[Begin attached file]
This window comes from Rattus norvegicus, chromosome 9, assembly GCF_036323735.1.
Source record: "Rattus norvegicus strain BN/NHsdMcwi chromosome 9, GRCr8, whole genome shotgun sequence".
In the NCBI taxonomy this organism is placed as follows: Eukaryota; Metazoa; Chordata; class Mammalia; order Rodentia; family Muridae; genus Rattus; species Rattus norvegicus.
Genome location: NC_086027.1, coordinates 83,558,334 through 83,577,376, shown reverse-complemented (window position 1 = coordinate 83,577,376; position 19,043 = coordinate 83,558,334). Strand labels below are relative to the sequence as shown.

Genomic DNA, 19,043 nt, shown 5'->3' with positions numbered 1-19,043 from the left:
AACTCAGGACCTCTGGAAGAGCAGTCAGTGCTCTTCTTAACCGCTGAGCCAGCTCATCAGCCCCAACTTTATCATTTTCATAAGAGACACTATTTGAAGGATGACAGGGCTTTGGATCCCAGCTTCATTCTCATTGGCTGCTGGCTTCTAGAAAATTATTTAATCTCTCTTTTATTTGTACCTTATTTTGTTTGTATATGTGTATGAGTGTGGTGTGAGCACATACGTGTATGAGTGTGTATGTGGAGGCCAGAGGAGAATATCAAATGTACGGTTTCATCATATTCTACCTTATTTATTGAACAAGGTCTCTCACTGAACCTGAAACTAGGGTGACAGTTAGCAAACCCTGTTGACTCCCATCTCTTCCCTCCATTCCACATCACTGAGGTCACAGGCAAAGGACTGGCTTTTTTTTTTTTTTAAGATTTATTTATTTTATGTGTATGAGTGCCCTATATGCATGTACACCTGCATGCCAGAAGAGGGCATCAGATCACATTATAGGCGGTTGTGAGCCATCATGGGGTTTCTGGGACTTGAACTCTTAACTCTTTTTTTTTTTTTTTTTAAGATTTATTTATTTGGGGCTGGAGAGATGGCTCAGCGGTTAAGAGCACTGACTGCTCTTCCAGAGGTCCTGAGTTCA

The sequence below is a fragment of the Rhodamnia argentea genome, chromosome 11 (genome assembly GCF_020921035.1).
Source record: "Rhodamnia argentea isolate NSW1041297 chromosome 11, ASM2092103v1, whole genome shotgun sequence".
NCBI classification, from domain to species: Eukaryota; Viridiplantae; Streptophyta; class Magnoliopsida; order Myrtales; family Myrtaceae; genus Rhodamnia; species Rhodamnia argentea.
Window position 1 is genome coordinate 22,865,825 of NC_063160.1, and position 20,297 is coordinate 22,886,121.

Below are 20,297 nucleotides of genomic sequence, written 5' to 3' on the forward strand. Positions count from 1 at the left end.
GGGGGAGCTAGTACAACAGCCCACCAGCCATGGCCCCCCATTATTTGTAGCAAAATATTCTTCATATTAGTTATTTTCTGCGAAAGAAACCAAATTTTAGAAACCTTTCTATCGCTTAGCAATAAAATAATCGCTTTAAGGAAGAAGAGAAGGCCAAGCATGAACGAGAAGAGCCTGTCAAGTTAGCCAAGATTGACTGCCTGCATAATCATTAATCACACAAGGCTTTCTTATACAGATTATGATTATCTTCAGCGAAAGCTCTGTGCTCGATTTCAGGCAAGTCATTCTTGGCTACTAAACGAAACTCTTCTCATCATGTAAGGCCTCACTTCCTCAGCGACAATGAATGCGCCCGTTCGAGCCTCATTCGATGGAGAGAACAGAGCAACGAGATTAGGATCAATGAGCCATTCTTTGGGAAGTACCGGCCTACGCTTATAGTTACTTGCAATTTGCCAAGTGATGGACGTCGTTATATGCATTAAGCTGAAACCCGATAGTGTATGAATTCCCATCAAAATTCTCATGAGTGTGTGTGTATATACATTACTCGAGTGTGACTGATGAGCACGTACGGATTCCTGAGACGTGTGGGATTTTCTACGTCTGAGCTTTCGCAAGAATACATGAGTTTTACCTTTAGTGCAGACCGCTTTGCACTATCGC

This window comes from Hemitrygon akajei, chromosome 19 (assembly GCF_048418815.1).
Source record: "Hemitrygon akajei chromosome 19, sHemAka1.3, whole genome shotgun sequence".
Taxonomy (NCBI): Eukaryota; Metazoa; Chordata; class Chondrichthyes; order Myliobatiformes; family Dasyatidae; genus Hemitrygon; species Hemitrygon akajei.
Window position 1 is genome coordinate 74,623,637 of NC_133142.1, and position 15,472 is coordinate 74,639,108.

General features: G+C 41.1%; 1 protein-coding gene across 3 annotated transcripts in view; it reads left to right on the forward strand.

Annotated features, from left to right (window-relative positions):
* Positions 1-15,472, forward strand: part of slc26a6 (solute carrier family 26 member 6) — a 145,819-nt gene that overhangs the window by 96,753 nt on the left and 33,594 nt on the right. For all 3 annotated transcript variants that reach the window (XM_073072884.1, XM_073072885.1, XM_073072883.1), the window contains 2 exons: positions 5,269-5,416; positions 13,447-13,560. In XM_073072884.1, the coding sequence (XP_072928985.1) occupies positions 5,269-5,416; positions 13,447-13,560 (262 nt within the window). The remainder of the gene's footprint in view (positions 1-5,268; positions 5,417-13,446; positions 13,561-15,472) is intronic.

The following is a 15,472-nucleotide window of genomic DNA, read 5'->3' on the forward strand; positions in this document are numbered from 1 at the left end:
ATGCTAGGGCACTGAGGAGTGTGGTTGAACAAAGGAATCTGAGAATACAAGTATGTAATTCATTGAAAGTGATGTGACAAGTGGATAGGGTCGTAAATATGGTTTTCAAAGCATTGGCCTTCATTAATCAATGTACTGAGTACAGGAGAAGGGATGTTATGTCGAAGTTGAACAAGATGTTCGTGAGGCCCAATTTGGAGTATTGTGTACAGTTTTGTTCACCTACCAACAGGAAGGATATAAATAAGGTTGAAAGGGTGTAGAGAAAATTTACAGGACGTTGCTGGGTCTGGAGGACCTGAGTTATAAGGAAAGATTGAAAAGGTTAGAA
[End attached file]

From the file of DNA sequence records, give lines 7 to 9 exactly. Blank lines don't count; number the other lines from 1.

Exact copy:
The sequence below is a fragment of the Rhodamnia argentea genome, chromosome 11 (genome assembly GCF_020921035.1).
Source record: "Rhodamnia argentea isolate NSW1041297 chromosome 11, ASM2092103v1, whole genome shotgun sequence".
NCBI classification, from domain to species: Eukaryota; Viridiplantae; Streptophyta; class Magnoliopsida; order Myrtales; family Myrtaceae; genus Rhodamnia; species Rhodamnia argentea.